JNCI: Spurt in cancer trial enrollment essential for improved care
A large proportion of physicians do not participate in clinical cancer trials, with a lack of funding and underdeveloped hospital infrastructures and IT preventing nearly half of cancer specialists from enrolling patients in research trials, according to a study published Feb. 11 in the Journal of the National Cancer Institute.

Fifty-seven percent of oncologists, radiation oncologists and surgeons reported enrolling at least one patient in cancer trials within a 12-month period. Academic and larger institutions, as well as patient-focused physicians were significantly more likely to enroll more patients, while surgeons accrued just over half as many patients as the average physician in the study.

According to the National Cancer Institute (NCI), approximately 8,000 clinical trials are currently seeking U.S. participants, while studies estimate that 2 to 4 percent of cancer patients participate in such trials. Although a number of barriers stifle enrollment, “Physicians have an important role in making patients aware of clinical trials, informing them of the benefits and risks of trial participation, and facilitating referral or enrollment for those who are willing to consider participating in a trial,” noted Carrie N. Klabunde, PhD, of the Applied Research Program, division of cancer control and population sciences at the National Cancer Institute in Bethesda, Md., and co-researchers.
Moreover, little is known on the meta-level about enrollment of patients in cancer trials: particularly sparse is information about patient accrual based on physician and provider context, the authors observed.

Klabunde and colleagues examined enrollment in clinical trials among oncologists, radiation oncologists and surgeons participating in the Cancer Care Outcomes Research and Surveillance Consortium (CanCORS), including physicians working in a variety of geographic locations as well as private, academic and Veterans Administration hospitals. A total of 4,188 of 6,871 physicians responded to the survey, which queried about patients with colorectal or lung cancer.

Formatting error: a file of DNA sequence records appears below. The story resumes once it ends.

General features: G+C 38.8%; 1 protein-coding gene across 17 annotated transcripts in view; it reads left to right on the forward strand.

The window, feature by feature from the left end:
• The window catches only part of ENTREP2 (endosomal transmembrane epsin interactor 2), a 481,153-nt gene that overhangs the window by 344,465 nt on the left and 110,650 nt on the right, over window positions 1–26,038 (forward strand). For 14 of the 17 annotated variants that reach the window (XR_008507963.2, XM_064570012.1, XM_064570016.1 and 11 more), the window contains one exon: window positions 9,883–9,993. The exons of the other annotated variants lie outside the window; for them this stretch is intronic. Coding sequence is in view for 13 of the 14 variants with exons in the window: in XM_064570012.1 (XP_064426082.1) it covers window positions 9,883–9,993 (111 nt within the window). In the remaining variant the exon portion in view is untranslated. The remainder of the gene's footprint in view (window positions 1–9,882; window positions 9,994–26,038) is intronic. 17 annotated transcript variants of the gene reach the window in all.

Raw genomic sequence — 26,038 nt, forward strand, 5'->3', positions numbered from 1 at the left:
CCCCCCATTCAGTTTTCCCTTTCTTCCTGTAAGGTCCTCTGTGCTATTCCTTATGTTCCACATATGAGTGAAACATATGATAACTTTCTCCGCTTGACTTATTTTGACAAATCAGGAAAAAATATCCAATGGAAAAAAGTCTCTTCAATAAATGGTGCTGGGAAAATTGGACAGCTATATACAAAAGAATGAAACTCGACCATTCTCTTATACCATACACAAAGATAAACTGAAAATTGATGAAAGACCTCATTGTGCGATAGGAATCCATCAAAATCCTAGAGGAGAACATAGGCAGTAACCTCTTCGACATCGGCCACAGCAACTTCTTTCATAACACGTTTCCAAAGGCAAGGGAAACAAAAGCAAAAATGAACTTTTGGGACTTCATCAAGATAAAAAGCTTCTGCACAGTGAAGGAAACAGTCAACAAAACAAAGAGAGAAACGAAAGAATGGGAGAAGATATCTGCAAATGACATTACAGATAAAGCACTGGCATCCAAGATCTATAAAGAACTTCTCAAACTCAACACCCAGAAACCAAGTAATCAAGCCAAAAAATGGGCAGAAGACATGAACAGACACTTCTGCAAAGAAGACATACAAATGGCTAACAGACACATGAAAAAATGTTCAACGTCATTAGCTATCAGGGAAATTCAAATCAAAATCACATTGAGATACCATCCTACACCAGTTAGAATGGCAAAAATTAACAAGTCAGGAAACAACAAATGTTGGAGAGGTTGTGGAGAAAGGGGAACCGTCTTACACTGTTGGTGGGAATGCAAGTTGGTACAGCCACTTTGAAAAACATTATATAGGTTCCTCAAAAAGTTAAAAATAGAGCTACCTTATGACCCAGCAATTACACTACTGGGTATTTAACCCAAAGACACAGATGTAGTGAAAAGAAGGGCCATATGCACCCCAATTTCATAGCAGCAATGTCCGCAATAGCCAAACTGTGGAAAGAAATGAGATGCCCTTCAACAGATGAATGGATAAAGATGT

Fifty-seven percent of physicians reported enrolling at least one patient in the previous 12 months into a clinical trial, including 88 percent of medical oncologists, 66 percent of radiation oncologists and 35 percent of surgeons. The mean number of patients referred or enrolled was 17.2 for medical oncologists, 9.5 for radiation oncologists and 12.2 for surgeons.

Referrals by surgeons varied considerably according to subspecialty: mean enrollment for general surgeons was 6.7 patients, 17.8 for thoracic surgeons, 9.4 for colorectal surgeons, 26.1 for surgical oncologists and 11.8 for other surgical subspecialists.

The authors found that physicians working at hospitals affiliated with the NCI or Community Clinical Oncology Program (CCOP), which provide funding and other support to hospitals for cancer programs and research, were significantly more likely to refer or enroll patients in trials.

“Given that a lack of infrastructure to support physicians’ involvement in clinical trials is frequently cited as a barrier to patient accrual to clinical trials, our results underscore the positive influence of NCI’s investment in infrastructure to support clinical trials, including the designated cancer centers program, which began in the 1960s, and CCOP, which was established in 1983 to increase the involvement of community physicians in trials,” the authors wrote. “Nevertheless, in this study, only two-thirds of physicians with a CCOP or NCI-designated cancer center affiliation reported involvement in clinical trials.”

Physicians working at practices with six or more other doctors, as well as those involved in academics, doctors who spend 60 or more minutes with newly diagnosed cancer patients and physicians who reported attending weekly tumor board meetings were also significantly more likely to enroll patients in clinical trials. In addition, nonsurgical specialists that reported income increases resulting from enrolling patients in trials referred, on average, 20 percent more patients than non-incentivized clinicians.

Surgeons older than 60 years, female doctors and physicians who earned their medical degrees in the U.S. or Canada were also more likely to refer patients for trials.

“Low and slow accrual to cancer clinical trials limits the availability of state-of-the-art therapies in routine clinical practice,” the authors argued. “The role of physicians in recruiting patients to clinical trials is pivotal.”

Klabunde and colleagues emphasized the role of IT, including clinical trial databases and EMRs, as well as improved reimbursement and incentive systems as important for stimulating accrual to clinical trials.

An accompanying editorial argued, however, that these improvements would not be sufficient. Putting stock in recent requirements that medical students be instructed in clinical trial enrollment and research, the editorial authors argued that “34 percent of physicians affiliated with an organization designed to support clinical trial participation are not actively participating in the research. It appears that ‘the desire is present, but the body is unwilling,’” according to Lori M. Minasian, MD, and Ann M. O’Mara, PhD, MPH, RN, of the Community Oncology and Prevention Trials Research Group, division of cancer prevention at the National Cancer Institute in Bethesda, Md.

Klabunde and colleagues said that closer examination of nonparticipating physicians would be critical for identifying incentives and improving enrollment, emphasizing that “[c]ontinued monitoring of physician participation in cancer clinical trials will be essential.”